White, Ready, but will keep

2011 Chardonnay Rossj Bass, Angelo Gaja

2011 Chardonnay Rossj Bass, Angelo Gaja

White | Ready, but will keep | Gaja | Code: 13523 | 2011 | Italy > Piedmont | Chardonnay | Medium Bodied, Dry | 13.5 % alcohol

Prices: 

Bottle 6 x 75cl3cs

£300.00
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The Producer

Gaja

Gaja

Angelo Gaja is Italy`s most renowned and dynamic wine personality and his impact on wine production in the last 30 years cannot be overestimated.

Angelo Gaja took over the family business in 1970 and, as he says: "The challenge was to maintain the basic power and depth of Nebbiolo while polishing the wines to give them richer colour, fuller fruit, better balance and a more refined style."

In pursuit of this aim Gaja replanted many of the vineyards, installed temperature-controlled, stainless steel tanks, introduced the concept of ageing wines in small oak barrels and began releasing single vineyard Barbarescos. Most controversial of all, Gaja planted some Cabernet Sauvignon and Chardonnay on prime Barbaresco land.

Today Gaja has 101 hectares of vineyards divided into 32 separate plots and produces around 30,000 cases of wine a year. Gaja produces world-class wines that sell for world-class prices; his latest venture is in Tuscany where he has acquired an estate in Montalcino.

The Grape

Chardonnay

Chardonnay

Chardonnay is the "Big Daddy" of white wine grapes and one of the most widely planted in the world. It is suited to a wide variety of soils, though it excels in soils with a high limestone content as found in Champagne, Chablis, and the Côte D`Or.

Burgundy is Chardonnay's spiritual home and the best White Burgundies are dry, rich, honeyed wines with marvellous poise, elegance and balance. They are unquestionably the finest dry white wines in the world. Chardonnay plays a crucial role in the Champagne blend, providing structure and finesse, and is the sole grape in Blanc de Blancs.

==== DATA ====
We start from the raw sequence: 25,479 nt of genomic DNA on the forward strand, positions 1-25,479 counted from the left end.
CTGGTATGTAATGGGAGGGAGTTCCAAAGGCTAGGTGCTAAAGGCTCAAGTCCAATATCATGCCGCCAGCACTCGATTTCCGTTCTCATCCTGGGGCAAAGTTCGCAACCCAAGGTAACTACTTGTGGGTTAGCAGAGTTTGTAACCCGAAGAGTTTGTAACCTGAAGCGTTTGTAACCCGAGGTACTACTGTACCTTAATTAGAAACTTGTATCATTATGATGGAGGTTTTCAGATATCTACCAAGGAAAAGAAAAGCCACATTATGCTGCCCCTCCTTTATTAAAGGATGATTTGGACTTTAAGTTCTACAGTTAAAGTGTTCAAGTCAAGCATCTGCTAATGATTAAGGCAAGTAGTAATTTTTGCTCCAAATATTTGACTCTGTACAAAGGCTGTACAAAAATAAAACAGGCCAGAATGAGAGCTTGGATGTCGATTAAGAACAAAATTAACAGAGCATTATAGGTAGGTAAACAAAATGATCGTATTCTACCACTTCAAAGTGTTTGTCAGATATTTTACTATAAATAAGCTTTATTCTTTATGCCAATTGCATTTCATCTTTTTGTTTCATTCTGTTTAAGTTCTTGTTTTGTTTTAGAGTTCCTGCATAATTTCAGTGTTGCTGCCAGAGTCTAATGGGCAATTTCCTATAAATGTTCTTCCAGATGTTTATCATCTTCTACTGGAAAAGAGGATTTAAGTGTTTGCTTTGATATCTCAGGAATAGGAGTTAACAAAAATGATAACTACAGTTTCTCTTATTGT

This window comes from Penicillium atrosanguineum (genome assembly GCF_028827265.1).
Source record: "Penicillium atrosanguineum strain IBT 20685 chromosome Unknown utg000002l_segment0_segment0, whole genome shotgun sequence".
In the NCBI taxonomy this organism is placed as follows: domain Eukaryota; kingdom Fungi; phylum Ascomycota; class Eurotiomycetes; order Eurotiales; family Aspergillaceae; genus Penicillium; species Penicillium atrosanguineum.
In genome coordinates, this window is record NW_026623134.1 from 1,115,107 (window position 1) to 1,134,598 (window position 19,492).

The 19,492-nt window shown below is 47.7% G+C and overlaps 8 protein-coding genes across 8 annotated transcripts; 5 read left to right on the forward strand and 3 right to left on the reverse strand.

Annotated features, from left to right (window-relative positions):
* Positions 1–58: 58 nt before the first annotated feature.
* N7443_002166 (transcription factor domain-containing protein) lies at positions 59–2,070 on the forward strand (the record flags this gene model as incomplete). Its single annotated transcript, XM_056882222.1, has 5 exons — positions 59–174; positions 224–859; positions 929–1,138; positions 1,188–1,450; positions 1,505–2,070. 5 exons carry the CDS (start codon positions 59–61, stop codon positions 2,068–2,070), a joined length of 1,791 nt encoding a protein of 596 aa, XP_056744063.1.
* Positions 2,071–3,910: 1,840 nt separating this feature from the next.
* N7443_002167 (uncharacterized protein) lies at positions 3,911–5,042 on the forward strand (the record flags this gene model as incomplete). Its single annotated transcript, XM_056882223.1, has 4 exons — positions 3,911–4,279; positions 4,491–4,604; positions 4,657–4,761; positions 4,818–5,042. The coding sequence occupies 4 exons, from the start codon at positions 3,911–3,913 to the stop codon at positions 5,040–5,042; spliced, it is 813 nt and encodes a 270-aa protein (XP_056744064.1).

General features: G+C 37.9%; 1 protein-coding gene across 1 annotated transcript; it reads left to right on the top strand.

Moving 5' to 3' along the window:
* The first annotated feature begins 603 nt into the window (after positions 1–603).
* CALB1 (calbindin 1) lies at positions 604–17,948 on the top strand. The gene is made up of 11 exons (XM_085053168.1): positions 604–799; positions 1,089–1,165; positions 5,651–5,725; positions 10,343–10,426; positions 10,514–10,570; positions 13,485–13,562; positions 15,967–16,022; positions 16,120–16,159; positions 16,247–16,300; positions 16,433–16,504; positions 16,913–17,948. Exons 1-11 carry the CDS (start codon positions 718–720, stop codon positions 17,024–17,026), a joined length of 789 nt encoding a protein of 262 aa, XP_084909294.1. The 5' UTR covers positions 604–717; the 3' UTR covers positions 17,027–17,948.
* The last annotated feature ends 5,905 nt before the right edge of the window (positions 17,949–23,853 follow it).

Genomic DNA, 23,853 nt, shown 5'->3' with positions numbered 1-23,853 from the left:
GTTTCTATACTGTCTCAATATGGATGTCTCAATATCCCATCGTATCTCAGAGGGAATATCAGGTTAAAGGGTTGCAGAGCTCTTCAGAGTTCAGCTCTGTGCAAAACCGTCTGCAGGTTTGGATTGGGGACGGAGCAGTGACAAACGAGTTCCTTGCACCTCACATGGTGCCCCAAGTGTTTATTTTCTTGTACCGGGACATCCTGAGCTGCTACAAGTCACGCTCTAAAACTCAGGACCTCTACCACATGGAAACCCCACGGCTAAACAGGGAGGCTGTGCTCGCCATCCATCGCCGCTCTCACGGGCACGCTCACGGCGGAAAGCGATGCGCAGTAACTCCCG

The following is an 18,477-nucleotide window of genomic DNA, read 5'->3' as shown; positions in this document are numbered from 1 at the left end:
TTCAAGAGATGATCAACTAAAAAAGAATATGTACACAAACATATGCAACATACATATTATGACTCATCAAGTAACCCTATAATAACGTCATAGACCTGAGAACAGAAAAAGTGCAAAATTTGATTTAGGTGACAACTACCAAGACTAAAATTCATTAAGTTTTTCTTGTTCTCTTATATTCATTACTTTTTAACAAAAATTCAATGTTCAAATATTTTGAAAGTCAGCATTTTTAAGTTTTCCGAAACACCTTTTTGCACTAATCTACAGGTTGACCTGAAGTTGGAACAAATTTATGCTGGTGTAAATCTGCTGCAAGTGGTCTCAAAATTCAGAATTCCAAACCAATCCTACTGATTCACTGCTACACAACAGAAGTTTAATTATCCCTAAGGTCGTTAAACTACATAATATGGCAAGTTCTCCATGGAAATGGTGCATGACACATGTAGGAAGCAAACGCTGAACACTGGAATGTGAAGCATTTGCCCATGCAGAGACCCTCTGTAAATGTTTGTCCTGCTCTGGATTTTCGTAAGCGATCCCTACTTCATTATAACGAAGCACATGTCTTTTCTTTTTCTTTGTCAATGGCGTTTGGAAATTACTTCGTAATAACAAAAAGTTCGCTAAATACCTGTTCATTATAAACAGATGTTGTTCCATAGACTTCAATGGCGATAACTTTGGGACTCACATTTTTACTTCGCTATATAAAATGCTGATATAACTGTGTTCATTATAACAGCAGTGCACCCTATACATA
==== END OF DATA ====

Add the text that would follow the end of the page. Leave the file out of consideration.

It is quantitatively important in California and Australia, is widely planted in Chile and South Africa, and is the second most widely planted grape in New Zealand. In warm climates Chardonnay has a tendency to develop very high sugar levels during the final stages of ripening and this can occur at the expense of acidity. Late picking is a common problem and can result in blowsy and flabby wines that lack structure and definition.

Recently in the New World, we have seen a move towards more elegant, better- balanced and less oak-driven Chardonnays, and this is to be welcomed.

The Region

Piedmont

Piedmont

Piedmont has been the pre-eminent fine wine province of Italy since Roman times, a reputation reinforced under the House of Savoy – which lorded it over Europe during the Middle Ages from its base in Turin. Piedmont's own fame increased too as this noble House secured its place in history as the driver for Italian Reunification in 1861.

Located in the north-west of the country, with a continental climate, Piedmont is influenced culturally and climatically by the surrounding Alps and Ligurian Apennines. Piedmont's most important fine wine regions are: the Langhe, south of Alba, incorporating Barolo and BarbarescoMonferrato, comprising the wines of Asti and Gavi; and Novara with its Colline Novaresi and Boca.

Nebbiolo is the grape of Piedmont, and arguably the country as a whole. It is planted in only the most favourable sites, and is the power behind Barolo and Barbaresco. It is followed by Barbera d'Alba or Barbera d'Asti and Dolcetto, an early-ripening antipasti wine produced more seriously around Dogliani. For whites, Moscato is queen, responsible for copious amounts of frizzante, more commonly known as Asti. A far more rewarding, gently-sparkling wine, made in an off-dry style, is labelled as Moscato d'Asti.

A notable red version is also made: Brachetto d'Acqui. Cortese is the white grape behind the region's most popular dry white wine, Gavi, from vines south of Alessandria. Perhaps unsurprisingly, Piedmont has the highest proportion of Denominazione di Origine Controllata (DOC) and Denominazione di Origine Controllata e Garantita (DOCG) wines, even if it is responsible for only seven percent of Italy's total production (2006).

Recommended producers: La ColomberaRoberto SarottoCornareaLuzi-DonadeiAntoniotti Odilio e MattiaLaiolo RegininMarinacciPunsetLuisinRoagnaFratelli AlessandriaCasina Bric 460TrediberriVigneti Luigi OdderoMarcariniE.Pira di Chiara BoschisBartolo 

Storage Details
 
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